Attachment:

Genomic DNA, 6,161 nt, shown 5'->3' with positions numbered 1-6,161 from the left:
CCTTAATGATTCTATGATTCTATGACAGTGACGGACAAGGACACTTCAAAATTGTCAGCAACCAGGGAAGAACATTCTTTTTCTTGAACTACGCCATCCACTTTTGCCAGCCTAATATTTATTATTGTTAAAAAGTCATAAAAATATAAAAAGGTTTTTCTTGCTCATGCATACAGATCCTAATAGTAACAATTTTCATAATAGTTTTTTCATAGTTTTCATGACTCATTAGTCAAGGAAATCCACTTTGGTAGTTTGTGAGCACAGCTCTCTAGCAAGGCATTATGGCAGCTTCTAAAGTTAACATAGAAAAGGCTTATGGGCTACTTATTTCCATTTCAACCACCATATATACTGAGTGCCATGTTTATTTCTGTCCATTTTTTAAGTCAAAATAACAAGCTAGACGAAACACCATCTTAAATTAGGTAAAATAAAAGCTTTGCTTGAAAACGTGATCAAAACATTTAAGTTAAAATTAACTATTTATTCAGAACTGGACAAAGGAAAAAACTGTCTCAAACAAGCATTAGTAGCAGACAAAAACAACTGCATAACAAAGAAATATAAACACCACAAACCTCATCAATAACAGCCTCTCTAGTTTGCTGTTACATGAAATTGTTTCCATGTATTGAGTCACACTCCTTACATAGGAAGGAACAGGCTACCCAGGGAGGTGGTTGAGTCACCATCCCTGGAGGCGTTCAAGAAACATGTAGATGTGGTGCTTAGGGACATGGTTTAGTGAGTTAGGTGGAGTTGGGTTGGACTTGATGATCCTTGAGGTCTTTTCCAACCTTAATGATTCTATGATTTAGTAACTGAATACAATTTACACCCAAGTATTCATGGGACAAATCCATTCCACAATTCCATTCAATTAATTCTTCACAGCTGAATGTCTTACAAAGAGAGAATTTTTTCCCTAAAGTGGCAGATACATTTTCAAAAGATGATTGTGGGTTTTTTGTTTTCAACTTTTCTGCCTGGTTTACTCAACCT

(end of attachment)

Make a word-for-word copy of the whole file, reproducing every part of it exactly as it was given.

Genomic DNA, 6,161 nt, shown 5'->3' with positions numbered 1-6,161 from the left:
CCTTAATGATTCTATGATTCTATGACAGTGACGGACAAGGACACTTCAAAATTGTCAGCAACCAGGGAAGAACATTCTTTTTCTTGAACTACGCCATCCACTTTTGCCAGCCTAATATTTATTATTGTTAAAAAGTCATAAAAATATAAAAAGGTTTTTCTTGCTCATGCATACAGATCCTAATAGTAACAATTTTCATAATAGTTTTTTCATAGTTTTCATGACTCATTAGTCAAGGAAATCCACTTTGGTAGTTTGTGAGCACAGCTCTCTAGCAAGGCATTATGGCAGCTTCTAAAGTTAACATAGAAAAGGCTTATGGGCTACTTATTTCCATTTCAACCACCATATATACTGAGTGCCATGTTTATTTCTGTCCATTTTTTAAGTCAAAATAACAAGCTAGACGAAACACCATCTTAAATTAGGTAAAATAAAAGCTTTGCTTGAAAACGTGATCAAAACATTTAAGTTAAAATTAACTATTTATTCAGAACTGGACAAAGGAAAAAACTGTCTCAAACAAGCATTAGTAGCAGACAAAAACAACTGCATAACAAAGAAATATAAACACCACAAACCTCATCAATAACAGCCTCTCTAGTTTGCTGTTACATGAAATTGTTTCCATGTATTGAGTCACACTCCTTACATAGGAAGGAACAGGCTACCCAGGGAGGTGGTTGAGTCACCATCCCTGGAGGCGTTCAAGAAACATGTAGATGTGGTGCTTAGGGACATGGTTTAGTGAGTTAGGTGGAGTTGGGTTGGACTTGATGATCCTTGAGGTCTTTTCCAACCTTAATGATTCTATGATTTAGTAACTGAATACAATTTACACCCAAGTATTCATGGGACAAATCCATTCCACAATTCCATTCAATTAATTCTTCACAGCTGAATGTCTTACAAAGAGAGAATTTTTTCCCTAAAGTGGCAGATACATTTTCAAAAGATGATTGTGGGTTTTTTGTTTTCAACTTTTCTGCCTGGTTTACTCAACCT